• I understand your perspective Sorin. However I think Agness makes a good point that if you and your host have established your expectations prior to arrival then we can keep to our personal routines.

      Thanks for reading and commenting.

  • What an interesting read. Me and Dale have been traveling for more than a year now and we couchsurfed a lot so far, a lot of your points are correct. It’s not always the most comfortable solution, you don’t always get a lot of privacy… so far though we never had bad experiences and it might have something to do with the fact that we are a couple maybe? We met people that became real friends and we are still in touch with. It’s just interesting for us meeting random people and step in their lives for some time. When we need to have our own time we don’t even try to look for a host, we use an hotel or hostel.
    You’re right though, Couchsurfing isn’t for everybody and there’s nothing wrong with that!

    • I couldn’t agree more with you, Franca. I know how much you liked your hosts from Thailand and Japan. It’s great you still keep in touch with them!

    • Hi Franca, thanks for reading and commenting.

      It is interesting to hear of your experiences which only back up my research and interaction with other travellers who have couchsurfed.

      It is great to hear that you’ve made some fabulous friends through the experience. Do you think you will return the favour in the future and host these new friends at your home?

  • We can definitely understand where you are coming from. We just wrote a post about whether or not Couchsurfing was still right for us or not, and ultimately came to the conclusion that while there are a lot of benefits, we are starting to out grow it a bit. We prefer our privacy and independence, but we still use Couchsurfing as a way to meet locals. It’s a great way to get to know the local culture and you don’t have to sleep over to do it :)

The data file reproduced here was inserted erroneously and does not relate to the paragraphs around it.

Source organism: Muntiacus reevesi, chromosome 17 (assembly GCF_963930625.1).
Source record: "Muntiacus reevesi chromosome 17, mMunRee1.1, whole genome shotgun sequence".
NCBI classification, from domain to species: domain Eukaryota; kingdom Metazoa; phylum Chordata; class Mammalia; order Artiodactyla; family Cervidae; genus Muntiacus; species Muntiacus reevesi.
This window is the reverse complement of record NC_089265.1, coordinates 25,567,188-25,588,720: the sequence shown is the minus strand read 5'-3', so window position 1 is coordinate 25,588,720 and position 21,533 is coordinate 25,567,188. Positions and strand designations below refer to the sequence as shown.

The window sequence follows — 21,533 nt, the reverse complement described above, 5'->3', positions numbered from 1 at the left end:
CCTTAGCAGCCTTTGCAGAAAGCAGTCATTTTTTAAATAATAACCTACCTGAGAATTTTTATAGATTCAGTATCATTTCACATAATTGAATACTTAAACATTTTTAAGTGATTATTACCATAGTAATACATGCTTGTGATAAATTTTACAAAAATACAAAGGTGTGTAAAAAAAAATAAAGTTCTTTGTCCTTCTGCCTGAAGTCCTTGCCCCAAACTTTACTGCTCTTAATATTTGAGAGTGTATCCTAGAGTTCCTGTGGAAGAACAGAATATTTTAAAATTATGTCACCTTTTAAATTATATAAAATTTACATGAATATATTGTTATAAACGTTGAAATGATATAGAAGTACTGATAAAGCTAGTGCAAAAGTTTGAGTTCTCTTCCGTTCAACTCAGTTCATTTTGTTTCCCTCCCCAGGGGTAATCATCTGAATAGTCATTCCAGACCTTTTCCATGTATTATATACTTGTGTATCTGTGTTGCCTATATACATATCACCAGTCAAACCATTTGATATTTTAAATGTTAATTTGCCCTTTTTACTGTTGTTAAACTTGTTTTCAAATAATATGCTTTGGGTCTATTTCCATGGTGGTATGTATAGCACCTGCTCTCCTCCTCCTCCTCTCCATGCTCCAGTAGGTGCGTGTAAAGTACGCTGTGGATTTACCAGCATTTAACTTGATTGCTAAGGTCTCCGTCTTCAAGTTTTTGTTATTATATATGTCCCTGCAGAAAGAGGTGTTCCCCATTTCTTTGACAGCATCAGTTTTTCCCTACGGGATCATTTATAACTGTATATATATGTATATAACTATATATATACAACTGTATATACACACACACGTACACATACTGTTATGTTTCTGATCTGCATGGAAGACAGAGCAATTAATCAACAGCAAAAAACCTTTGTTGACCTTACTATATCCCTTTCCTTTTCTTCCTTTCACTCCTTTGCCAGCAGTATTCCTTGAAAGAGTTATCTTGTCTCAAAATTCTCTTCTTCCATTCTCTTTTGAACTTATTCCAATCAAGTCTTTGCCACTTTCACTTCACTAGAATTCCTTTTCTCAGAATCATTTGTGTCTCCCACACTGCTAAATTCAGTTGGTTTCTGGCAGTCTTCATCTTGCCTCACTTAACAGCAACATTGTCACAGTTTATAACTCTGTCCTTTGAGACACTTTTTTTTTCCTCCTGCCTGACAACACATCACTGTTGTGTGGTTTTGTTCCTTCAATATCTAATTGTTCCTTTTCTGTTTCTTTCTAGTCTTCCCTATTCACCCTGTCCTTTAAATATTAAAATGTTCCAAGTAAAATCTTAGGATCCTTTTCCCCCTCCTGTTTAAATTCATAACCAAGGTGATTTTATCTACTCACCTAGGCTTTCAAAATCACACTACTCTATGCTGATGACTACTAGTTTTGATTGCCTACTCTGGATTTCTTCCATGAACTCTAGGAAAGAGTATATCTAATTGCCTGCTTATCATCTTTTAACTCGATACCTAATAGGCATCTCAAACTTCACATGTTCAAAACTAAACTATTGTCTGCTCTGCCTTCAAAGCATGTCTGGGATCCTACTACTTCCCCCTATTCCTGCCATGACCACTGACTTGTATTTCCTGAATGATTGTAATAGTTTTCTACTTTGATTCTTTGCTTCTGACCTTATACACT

• I agree and I know how things change when you travel with your partner. You both definitely need more space and independence.

    • Thanks for the feedback Casey. I think the opportunity to meet the locals is a very valuable attraction. Whether you choose to stay at someone’s house or not is a different decision, but meeting up is undoubtedly a big plus.

  • Tom and I try to couchsurf as much as possible as we really enjoy the interaction with other people! We have made lifelong friends through Couchsurfing and recommend it to everyone to experience it at least once, we’ve never had a bad experience and as a couple often find we get offered our own private room!

    But yes sometimes it is nice to have a hotel / hostel that is completely private and we don’t have to share a bathroom lol

    • Hi Megsy, thanks for reading and commenting. It is great to hear about your experiences. Now the bathroom, I never thought of that one…. ;-)

    • That’s great guys you have had such great memories from couchsurfing. There is nothing better than meeting your hosts and becoming great friends with them!!

  • I can definitely understand your frustrations on this one. I’ve used Couchsurfing a few times for actually staying at people’s houses. I don’t really enjoy or ever completely feel comfortable in another’s home. I’d prefer to pay for a hostel or something. However, I will say that there is another side of Couchsurfing that even someone like you would enjoy. It is the ‘meet up’ option. Meeting up with people to check out a city and go exploring is something that I have done multiple times with great success. I’ve met long-term friends doing that who I still keep in contact with. To each their own, but I understand what you say. A lot actually.

    • Hi Andy, many thanks for reading and sharing your experiences. I think you are right about the “meet up” benefits. They are definitely of great value and will help travellers to really get to know the location they are in and understand the culture.

  • It’s true: sometimes couchsurfing is not comfortable, but I’ve met great people and they made my travelling easier by explaining me things about the place I was visiting. These are things that you don’t get from staying in hostels and even less if you stay in hotels. For the staff there you are always a client, even if they are friendly and everything.

    About the privacy thing: couchsurfing doesn’t offer accommodation per se, it offers interaction with local people. If you just want to be in your room and read a book, book a hotel, don’t couchsurf. I agree that when you travel for a long time you need some privacy every now and then. That’s why I try to balance couchsurfing with other options such as hostels and even private rooms. If you